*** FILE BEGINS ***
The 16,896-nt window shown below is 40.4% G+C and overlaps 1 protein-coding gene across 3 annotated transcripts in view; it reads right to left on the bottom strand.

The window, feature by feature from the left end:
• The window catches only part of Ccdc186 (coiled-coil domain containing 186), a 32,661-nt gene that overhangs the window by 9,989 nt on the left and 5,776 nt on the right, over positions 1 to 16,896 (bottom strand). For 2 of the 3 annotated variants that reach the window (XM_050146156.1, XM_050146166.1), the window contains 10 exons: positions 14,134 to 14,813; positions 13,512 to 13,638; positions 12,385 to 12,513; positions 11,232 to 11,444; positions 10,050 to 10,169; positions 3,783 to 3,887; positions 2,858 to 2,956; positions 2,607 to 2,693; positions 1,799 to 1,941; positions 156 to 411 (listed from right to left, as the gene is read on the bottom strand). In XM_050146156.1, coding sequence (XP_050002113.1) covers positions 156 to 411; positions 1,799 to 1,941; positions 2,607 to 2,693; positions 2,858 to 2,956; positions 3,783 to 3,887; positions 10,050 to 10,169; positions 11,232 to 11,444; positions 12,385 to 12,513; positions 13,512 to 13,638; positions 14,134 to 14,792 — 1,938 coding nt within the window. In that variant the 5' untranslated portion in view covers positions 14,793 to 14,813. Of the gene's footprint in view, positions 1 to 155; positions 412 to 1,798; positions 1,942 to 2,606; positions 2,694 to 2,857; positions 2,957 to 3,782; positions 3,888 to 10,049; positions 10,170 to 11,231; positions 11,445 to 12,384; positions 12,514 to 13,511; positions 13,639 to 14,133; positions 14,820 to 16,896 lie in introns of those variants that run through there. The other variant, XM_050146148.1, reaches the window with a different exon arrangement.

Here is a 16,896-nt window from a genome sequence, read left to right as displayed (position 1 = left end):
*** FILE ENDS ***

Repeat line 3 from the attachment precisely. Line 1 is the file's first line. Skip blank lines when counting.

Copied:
• The window catches only part of Ccdc186 (coiled-coil domain containing 186), a 32,661-nt gene that overhangs the window by 9,989 nt on the left and 5,776 nt on the right, over positions 1 to 16,896 (bottom strand). For 2 of the 3 annotated variants that reach the window (XM_050146156.1, XM_050146166.1), the window contains 10 exons: positions 14,134 to 14,813; positions 13,512 to 13,638; positions 12,385 to 12,513; positions 11,232 to 11,444; positions 10,050 to 10,169; positions 3,783 to 3,887; positions 2,858 to 2,956; positions 2,607 to 2,693; positions 1,799 to 1,941; positions 156 to 411 (listed from right to left, as the gene is read on the bottom strand). In XM_050146156.1, coding sequence (XP_050002113.1) covers positions 156 to 411; positions 1,799 to 1,941; positions 2,607 to 2,693; positions 2,858 to 2,956; positions 3,783 to 3,887; positions 10,050 to 10,169; positions 11,232 to 11,444; positions 12,385 to 12,513; positions 13,512 to 13,638; positions 14,134 to 14,792 — 1,938 coding nt within the window. In that variant the 5' untranslated portion in view covers positions 14,793 to 14,813. Of the gene's footprint in view, positions 1 to 155; positions 412 to 1,798; positions 1,942 to 2,606; positions 2,694 to 2,857; positions 2,957 to 3,782; positions 3,888 to 10,049; positions 10,170 to 11,231; positions 11,445 to 12,384; positions 12,514 to 13,511; positions 13,639 to 14,133; positions 14,820 to 16,896 lie in introns of those variants that run through there. The other variant, XM_050146148.1, reaches the window with a different exon arrangement.